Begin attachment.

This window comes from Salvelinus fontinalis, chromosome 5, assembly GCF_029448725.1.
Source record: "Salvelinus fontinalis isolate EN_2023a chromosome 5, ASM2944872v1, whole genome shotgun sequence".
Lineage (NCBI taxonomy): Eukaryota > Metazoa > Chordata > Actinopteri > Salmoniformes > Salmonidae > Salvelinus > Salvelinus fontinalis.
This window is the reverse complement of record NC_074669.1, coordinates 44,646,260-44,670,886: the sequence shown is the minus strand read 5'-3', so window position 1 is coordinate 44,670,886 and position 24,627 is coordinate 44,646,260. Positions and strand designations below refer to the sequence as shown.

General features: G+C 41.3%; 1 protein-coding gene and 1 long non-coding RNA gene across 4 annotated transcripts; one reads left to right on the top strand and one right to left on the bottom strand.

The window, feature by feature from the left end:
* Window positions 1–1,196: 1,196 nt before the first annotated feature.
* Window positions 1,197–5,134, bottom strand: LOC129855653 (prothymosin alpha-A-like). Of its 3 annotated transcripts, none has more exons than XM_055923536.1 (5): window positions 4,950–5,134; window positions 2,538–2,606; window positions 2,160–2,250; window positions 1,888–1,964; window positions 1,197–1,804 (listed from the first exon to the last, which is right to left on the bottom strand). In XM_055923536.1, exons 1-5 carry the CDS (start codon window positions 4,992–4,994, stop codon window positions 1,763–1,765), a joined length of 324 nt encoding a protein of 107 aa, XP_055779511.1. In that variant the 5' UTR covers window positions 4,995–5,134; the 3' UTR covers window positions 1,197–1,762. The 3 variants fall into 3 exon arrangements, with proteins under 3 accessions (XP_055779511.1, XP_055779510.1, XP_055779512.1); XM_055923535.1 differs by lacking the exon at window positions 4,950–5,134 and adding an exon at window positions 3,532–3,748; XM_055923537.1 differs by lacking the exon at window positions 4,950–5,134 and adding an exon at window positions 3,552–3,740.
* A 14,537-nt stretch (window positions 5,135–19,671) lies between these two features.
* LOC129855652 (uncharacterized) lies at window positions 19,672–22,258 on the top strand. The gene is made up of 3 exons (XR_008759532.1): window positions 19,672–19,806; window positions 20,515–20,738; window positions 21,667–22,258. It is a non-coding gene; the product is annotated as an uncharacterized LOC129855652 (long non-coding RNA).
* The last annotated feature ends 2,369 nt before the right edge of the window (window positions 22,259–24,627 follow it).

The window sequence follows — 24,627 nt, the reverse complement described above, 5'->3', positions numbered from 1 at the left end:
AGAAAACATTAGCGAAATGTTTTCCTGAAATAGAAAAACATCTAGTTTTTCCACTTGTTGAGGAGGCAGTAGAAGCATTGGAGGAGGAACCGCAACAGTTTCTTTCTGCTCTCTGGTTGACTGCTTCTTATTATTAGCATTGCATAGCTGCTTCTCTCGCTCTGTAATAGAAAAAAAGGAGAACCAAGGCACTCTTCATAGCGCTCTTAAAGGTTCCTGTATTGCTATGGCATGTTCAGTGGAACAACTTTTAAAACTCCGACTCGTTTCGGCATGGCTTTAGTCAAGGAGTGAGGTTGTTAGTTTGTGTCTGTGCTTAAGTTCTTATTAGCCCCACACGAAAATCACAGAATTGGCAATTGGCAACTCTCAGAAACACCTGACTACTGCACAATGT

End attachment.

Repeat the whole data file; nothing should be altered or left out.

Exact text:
This window comes from Salvelinus fontinalis, chromosome 5, assembly GCF_029448725.1.
Source record: "Salvelinus fontinalis isolate EN_2023a chromosome 5, ASM2944872v1, whole genome shotgun sequence".
Lineage (NCBI taxonomy): Eukaryota > Metazoa > Chordata > Actinopteri > Salmoniformes > Salmonidae > Salvelinus > Salvelinus fontinalis.
This window is the reverse complement of record NC_074669.1, coordinates 44,646,260-44,670,886: the sequence shown is the minus strand read 5'-3', so window position 1 is coordinate 44,670,886 and position 24,627 is coordinate 44,646,260. Positions and strand designations below refer to the sequence as shown.

General features: G+C 41.3%; 1 protein-coding gene and 1 long non-coding RNA gene across 4 annotated transcripts; one reads left to right on the top strand and one right to left on the bottom strand.

The window, feature by feature from the left end:
* Window positions 1–1,196: 1,196 nt before the first annotated feature.
* Window positions 1,197–5,134, bottom strand: LOC129855653 (prothymosin alpha-A-like). Of its 3 annotated transcripts, none has more exons than XM_055923536.1 (5): window positions 4,950–5,134; window positions 2,538–2,606; window positions 2,160–2,250; window positions 1,888–1,964; window positions 1,197–1,804 (listed from the first exon to the last, which is right to left on the bottom strand). In XM_055923536.1, exons 1-5 carry the CDS (start codon window positions 4,992–4,994, stop codon window positions 1,763–1,765), a joined length of 324 nt encoding a protein of 107 aa, XP_055779511.1. In that variant the 5' UTR covers window positions 4,995–5,134; the 3' UTR covers window positions 1,197–1,762. The 3 variants fall into 3 exon arrangements, with proteins under 3 accessions (XP_055779511.1, XP_055779510.1, XP_055779512.1); XM_055923535.1 differs by lacking the exon at window positions 4,950–5,134 and adding an exon at window positions 3,532–3,748; XM_055923537.1 differs by lacking the exon at window positions 4,950–5,134 and adding an exon at window positions 3,552–3,740.
* A 14,537-nt stretch (window positions 5,135–19,671) lies between these two features.
* LOC129855652 (uncharacterized) lies at window positions 19,672–22,258 on the top strand. The gene is made up of 3 exons (XR_008759532.1): window positions 19,672–19,806; window positions 20,515–20,738; window positions 21,667–22,258. It is a non-coding gene; the product is annotated as an uncharacterized LOC129855652 (long non-coding RNA).
* The last annotated feature ends 2,369 nt before the right edge of the window (window positions 22,259–24,627 follow it).

The window sequence follows — 24,627 nt, the reverse complement described above, 5'->3', positions numbered from 1 at the left end:
AGAAAACATTAGCGAAATGTTTTCCTGAAATAGAAAAACATCTAGTTTTTCCACTTGTTGAGGAGGCAGTAGAAGCATTGGAGGAGGAACCGCAACAGTTTCTTTCTGCTCTCTGGTTGACTGCTTCTTATTATTAGCATTGCATAGCTGCTTCTCTCGCTCTGTAATAGAAAAAAAGGAGAACCAAGGCACTCTTCATAGCGCTCTTAAAGGTTCCTGTATTGCTATGGCATGTTCAGTGGAACAACTTTTAAAACTCCGACTCGTTTCGGCATGGCTTTAGTCAAGGAGTGAGGTTGTTAGTTTGTGTCTGTGCTTAAGTTCTTATTAGCCCCACACGAAAATCACAGAATTGGCAATTGGCAACTCTCAGAAACACCTGACTACTGCACAATGT